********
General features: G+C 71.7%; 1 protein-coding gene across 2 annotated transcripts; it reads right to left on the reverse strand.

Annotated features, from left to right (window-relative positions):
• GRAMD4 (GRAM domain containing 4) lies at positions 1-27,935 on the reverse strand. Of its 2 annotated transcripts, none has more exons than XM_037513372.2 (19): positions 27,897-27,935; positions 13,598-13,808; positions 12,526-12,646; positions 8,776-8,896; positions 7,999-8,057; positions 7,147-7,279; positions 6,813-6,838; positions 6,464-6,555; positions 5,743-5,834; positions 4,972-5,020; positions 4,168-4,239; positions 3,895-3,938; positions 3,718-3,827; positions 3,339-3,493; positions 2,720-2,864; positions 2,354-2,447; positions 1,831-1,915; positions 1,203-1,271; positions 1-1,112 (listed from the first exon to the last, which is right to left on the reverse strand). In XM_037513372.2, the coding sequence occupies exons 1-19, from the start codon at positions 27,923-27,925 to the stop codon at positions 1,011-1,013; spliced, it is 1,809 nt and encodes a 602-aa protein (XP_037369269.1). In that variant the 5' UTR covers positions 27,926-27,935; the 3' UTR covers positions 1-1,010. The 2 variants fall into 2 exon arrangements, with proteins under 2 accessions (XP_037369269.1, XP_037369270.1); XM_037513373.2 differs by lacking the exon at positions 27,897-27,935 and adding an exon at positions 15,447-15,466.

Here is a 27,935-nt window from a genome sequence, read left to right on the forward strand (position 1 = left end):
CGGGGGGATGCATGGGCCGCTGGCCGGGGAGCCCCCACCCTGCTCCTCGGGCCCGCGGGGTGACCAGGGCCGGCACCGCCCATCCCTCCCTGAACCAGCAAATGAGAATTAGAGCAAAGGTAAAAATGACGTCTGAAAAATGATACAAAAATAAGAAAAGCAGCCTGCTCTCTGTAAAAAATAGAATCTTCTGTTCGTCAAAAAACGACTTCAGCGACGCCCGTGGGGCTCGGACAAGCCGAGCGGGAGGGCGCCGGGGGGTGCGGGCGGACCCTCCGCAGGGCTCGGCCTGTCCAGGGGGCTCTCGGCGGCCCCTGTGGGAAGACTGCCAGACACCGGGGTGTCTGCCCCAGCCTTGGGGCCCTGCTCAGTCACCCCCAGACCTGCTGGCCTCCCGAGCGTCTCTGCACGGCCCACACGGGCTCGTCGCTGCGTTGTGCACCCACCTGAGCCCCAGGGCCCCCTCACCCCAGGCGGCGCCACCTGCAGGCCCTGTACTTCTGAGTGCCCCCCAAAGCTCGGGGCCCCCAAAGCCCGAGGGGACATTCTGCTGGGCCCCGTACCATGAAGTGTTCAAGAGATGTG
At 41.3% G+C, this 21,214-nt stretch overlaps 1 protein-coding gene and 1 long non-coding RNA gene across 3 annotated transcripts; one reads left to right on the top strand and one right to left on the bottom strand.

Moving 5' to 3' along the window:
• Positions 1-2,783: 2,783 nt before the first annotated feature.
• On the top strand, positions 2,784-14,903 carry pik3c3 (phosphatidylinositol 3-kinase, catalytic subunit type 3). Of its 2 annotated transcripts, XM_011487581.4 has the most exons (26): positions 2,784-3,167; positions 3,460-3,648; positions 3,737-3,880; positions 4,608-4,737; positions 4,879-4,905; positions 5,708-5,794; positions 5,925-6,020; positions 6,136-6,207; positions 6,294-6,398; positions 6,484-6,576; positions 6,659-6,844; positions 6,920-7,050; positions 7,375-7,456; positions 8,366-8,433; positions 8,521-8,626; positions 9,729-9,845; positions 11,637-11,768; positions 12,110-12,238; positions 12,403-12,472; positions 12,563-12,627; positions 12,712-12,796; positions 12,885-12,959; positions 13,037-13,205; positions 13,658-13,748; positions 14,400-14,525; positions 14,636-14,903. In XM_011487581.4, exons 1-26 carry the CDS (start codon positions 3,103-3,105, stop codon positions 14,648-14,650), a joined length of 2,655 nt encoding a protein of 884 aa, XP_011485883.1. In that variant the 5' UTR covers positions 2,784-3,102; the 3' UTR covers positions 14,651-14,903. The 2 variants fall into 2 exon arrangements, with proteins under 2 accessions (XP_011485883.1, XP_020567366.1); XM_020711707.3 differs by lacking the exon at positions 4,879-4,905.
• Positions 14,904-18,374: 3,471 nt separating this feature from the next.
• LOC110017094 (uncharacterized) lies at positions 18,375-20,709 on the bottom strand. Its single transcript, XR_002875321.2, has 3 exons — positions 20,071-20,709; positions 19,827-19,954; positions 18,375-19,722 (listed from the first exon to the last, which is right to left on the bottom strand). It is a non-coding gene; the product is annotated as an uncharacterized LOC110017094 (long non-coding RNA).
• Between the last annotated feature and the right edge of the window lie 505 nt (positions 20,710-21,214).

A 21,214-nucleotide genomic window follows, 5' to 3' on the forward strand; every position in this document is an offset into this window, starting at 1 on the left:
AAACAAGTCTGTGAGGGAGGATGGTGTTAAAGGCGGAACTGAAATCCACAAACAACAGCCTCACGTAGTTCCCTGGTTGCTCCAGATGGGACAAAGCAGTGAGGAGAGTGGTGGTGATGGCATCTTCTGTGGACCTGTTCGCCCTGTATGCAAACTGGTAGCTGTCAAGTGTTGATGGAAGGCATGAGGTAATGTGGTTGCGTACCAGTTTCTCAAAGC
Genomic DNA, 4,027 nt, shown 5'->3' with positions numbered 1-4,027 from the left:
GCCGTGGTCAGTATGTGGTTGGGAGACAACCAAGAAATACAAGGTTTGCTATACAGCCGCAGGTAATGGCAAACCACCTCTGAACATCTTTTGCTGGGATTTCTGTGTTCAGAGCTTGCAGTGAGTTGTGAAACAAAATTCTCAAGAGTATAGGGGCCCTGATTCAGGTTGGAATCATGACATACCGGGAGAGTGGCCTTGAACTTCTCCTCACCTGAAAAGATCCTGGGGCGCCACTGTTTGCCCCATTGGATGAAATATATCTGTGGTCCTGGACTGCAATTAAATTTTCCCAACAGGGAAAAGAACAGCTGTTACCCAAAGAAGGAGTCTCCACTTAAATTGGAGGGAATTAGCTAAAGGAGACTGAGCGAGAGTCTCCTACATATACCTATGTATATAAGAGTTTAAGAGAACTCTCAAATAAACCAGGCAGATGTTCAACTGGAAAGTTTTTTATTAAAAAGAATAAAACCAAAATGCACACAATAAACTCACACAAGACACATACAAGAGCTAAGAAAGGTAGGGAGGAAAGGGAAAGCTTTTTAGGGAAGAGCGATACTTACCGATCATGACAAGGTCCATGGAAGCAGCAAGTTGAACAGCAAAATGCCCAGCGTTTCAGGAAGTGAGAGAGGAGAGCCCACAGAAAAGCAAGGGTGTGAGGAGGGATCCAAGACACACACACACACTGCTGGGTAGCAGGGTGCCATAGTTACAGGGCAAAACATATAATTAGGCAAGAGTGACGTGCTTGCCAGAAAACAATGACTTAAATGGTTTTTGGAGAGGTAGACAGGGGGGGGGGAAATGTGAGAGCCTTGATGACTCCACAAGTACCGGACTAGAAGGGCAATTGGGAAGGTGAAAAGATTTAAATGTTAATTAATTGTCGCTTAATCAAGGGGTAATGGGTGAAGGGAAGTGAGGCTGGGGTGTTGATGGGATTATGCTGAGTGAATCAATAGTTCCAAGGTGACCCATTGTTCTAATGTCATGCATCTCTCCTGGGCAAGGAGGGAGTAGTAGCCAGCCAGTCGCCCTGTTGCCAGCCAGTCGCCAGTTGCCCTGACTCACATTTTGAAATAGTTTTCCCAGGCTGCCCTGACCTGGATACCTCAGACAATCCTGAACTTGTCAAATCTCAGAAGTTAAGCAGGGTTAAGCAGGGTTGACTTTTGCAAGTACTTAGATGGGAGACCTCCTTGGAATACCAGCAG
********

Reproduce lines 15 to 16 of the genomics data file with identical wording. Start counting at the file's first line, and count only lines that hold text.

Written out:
Genomic DNA, 4,027 nt, shown 5'->3' with positions numbered 1-4,027 from the left:
GCCGTGGTCAGTATGTGGTTGGGAGACAACCAAGAAATACAAGGTTTGCTATACAGCCGCAGGTAATGGCAAACCACCTCTGAACATCTTTTGCTGGGATTTCTGTGTTCAGAGCTTGCAGTGAGTTGTGAAACAAAATTCTCAAGAGTATAGGGGCCCTGATTCAGGTTGGAATCATGACATACCGGGAGAGTGGCCTTGAACTTCTCCTCACCTGAAAAGATCCTGGGGCGCCACTGTTTGCCCCATTGGATGAAATATATCTGTGGTCCTGGACTGCAATTAAATTTTCCCAACAGGGAAAAGAACAGCTGTTACCCAAAGAAGGAGTCTCCACTTAAATTGGAGGGAATTAGCTAAAGGAGACTGAGCGAGAGTCTCCTACATATACCTATGTATATAAGAGTTTAAGAGAACTCTCAAATAAACCAGGCAGATGTTCAACTGGAAAGTTTTTTATTAAAAAGAATAAAACCAAAATGCACACAATAAACTCACACAAGACACATACAAGAGCTAAGAAAGGTAGGGAGGAAAGGGAAAGCTTTTTAGGGAAGAGCGATACTTACCGATCATGACAAGGTCCATGGAAGCAGCAAGTTGAACAGCAAAATGCCCAGCGTTTCAGGAAGTGAGAGAGGAGAGCCCACAGAAAAGCAAGGGTGTGAGGAGGGATCCAAGACACACACACACACTGCTGGGTAGCAGGGTGCCATAGTTACAGGGCAAAACATATAATTAGGCAAGAGTGACGTGCTTGCCAGAAAACAATGACTTAAATGGTTTTTGGAGAGGTAGACAGGGGGGGGGGAAATGTGAGAGCCTTGATGACTCCACAAGTACCGGACTAGAAGGGCAATTGGGAAGGTGAAAAGATTTAAATGTTAATTAATTGTCGCTTAATCAAGGGGTAATGGGTGAAGGGAAGTGAGGCTGGGGTGTTGATGGGATTATGCTGAGTGAATCAATAGTTCCAAGGTGACCCATTGTTCTAATGTCATGCATCTCTCCTGGGCAAGGAGGGAGTAGTAGCCAGCCAGTCGCCCTGTTGCCAGCCAGTCGCCAGTTGCCCTGACTCACATTTTGAAATAGTTTTCCCAGGCTGCCCTGACCTGGATACCTCAGACAATCCTGAACTTGTCAAATCTCAGAAGTTAAGCAGGGTTAAGCAGGGTTGACTTTTGCAAGTACTTAGATGGGAGACCTCCTTGGAATACCAGCAG